The Artist Who Embraced the Occult and Defied the Surrealists

Belphoebe New, Artsy, October 19 2019

''British artist  Ithell Colquhoun’s uncanny paintings are full of androgynous gods, murderous goddesses, yoni-like fruit, and disembodied, fleshy parts floating across hallucinatory, dreamlike landscapes. “My life is uneventful, but I sometimes have an interesting dream,” Colquhoun said in 1939. This is a somewhat understated explanation of her work. Active in the  Surrealist  movement, Colquhoun was a contemporary of artists such as  Salvador Dalí and André Breton, but her lifelong involvement with occult groups saw her ostracized from the movement and from the British Surrealist Group in 1940. Colquhoun’s name has been largely omitted from art-historical narratives, but that might soon change. The Tate recently acquired the archive of her work, marking a pivotal step in recognizing Colquhoun’s contributions to Surrealism


In the late 1930s, Colquhoun’s work started to veer away from the figurative. She adopted the Surrealist trope of the double image, most famously in Scylla (1938). In the painting, two pillars resembling human thighs rise up from the seabed. A boat that appears in the middle distance irreverently implies penetration. The amalgamation of genitalia with the natural landscape is a common theme in her work, reflecting her fascination with castration imagery, fertility, and women’s spiritual relationship with the earth.


Another example of this tendency is the nightmarish Gorgon (1946). The title references the Greek myth about three monstrous sisters—including the snake-haired Medusa—who can turn any man who looks at them into stone. In the work, one of the gorgons pries apart her feathered cape to reveal a grotesque interior resembling ovaries, fallopian tubes, and rotten fruit. Here, Colquhoun presents women as fearsome and powerful beings entwined with the transformative powers of the earth, a depiction that Amy Hale describes in her 2012 essay “The Magical Life of Ithell Colquhoun” as “nothing short of radical.” Colquhoun was a passionate Surrealist, but left the movement in 1940 when  E.L.T. Mesens, the leader of the British Surrealists, demanded she quit her involvement in occultist groups. The artist was particularly drawn to strands of hermeticism and alchemy, ancient occult traditions focused on the pursuit of a divine wisdom through the transcendence of human consciousness.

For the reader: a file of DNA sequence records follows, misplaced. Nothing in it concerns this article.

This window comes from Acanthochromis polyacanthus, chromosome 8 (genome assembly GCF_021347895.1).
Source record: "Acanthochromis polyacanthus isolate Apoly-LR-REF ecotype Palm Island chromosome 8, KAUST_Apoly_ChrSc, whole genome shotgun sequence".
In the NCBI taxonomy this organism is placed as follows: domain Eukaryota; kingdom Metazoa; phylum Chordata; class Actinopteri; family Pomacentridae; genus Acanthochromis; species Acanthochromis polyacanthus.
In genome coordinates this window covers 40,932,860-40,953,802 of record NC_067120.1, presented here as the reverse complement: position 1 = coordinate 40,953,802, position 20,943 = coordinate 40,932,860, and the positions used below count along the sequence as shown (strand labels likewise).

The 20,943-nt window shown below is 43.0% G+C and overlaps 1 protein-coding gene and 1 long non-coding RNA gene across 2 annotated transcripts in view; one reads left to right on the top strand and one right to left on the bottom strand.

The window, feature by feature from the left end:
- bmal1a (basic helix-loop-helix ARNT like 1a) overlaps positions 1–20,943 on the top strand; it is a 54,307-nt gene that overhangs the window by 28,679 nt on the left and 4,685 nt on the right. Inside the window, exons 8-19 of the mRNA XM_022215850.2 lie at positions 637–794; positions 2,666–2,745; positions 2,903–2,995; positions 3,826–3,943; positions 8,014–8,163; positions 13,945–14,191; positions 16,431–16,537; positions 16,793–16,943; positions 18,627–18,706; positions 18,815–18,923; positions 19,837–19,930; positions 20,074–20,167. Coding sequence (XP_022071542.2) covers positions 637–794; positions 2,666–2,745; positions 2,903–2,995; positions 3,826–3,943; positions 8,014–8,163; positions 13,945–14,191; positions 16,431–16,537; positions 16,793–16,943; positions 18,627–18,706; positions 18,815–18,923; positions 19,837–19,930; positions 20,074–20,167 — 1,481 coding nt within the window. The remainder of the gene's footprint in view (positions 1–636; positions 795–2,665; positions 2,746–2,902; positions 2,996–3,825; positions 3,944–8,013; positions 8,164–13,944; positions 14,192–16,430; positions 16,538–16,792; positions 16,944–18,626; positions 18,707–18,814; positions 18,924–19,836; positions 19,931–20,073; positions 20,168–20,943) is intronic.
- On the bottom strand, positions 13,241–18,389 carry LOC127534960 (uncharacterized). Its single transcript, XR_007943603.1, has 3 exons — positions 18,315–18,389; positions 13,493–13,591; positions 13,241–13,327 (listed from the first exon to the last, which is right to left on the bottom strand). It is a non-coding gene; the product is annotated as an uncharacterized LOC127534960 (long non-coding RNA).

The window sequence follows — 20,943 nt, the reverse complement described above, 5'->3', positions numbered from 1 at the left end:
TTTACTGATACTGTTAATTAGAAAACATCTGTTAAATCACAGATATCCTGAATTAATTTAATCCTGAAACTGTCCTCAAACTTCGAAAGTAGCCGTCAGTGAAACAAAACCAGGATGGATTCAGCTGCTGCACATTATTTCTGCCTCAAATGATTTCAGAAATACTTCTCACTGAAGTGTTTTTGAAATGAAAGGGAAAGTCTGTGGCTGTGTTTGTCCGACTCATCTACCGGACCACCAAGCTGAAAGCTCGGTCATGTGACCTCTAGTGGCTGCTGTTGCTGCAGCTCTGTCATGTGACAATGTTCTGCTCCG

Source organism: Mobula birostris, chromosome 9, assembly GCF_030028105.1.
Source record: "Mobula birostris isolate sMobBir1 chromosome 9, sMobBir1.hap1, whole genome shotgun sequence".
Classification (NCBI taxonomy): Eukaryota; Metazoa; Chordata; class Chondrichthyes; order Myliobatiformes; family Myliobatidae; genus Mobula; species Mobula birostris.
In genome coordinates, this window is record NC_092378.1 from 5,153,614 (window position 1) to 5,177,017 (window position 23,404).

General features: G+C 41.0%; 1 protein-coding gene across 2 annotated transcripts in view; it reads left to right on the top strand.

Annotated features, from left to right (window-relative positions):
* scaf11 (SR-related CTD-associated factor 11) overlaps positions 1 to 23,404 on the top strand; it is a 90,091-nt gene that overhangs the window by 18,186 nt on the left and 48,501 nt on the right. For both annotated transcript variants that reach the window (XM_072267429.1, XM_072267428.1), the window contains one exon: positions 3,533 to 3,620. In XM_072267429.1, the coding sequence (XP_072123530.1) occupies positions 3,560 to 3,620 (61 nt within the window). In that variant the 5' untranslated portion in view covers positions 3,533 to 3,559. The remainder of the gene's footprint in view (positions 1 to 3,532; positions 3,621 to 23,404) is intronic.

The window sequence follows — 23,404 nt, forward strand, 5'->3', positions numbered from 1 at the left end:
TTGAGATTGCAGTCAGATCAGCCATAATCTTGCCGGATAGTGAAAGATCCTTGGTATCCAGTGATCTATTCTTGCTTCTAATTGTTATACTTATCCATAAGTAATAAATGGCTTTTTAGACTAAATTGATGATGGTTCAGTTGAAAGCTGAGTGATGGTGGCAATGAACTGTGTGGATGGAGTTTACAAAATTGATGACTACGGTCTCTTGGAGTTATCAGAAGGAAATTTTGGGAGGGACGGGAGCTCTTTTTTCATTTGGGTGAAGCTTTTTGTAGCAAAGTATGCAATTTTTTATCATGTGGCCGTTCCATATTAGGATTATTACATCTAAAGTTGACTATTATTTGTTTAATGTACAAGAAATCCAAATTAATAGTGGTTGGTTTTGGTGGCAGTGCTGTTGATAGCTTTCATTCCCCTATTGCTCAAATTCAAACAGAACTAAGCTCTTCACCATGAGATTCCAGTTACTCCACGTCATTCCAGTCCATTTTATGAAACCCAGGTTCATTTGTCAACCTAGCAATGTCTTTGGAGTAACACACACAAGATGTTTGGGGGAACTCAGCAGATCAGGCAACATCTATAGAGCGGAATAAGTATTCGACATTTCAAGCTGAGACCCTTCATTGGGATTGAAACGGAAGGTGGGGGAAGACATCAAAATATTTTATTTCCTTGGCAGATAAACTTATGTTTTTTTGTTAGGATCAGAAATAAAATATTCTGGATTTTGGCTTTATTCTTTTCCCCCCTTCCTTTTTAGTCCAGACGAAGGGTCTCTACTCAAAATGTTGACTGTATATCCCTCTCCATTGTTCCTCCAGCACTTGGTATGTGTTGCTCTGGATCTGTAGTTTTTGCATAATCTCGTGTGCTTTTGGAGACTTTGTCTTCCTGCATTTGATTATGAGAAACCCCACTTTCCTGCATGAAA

Colquhoun should be remembered as a fearless experimenter, a polymath who created art to forge closer connections to the spirit world, and as a relentless portrayer of female sexuality and power at a time where her male peers tended toward othering and fetishizing women in their works. As female Surrealist artists such as  Leonora Carrington and Dorothea Tanning increasingly gain more recognition from critics and cultural institutions, we should also celebrate Colquhoun as a unique and evocative artist who paved her own way and stood firmly by her principles to create a body of scintillating works.''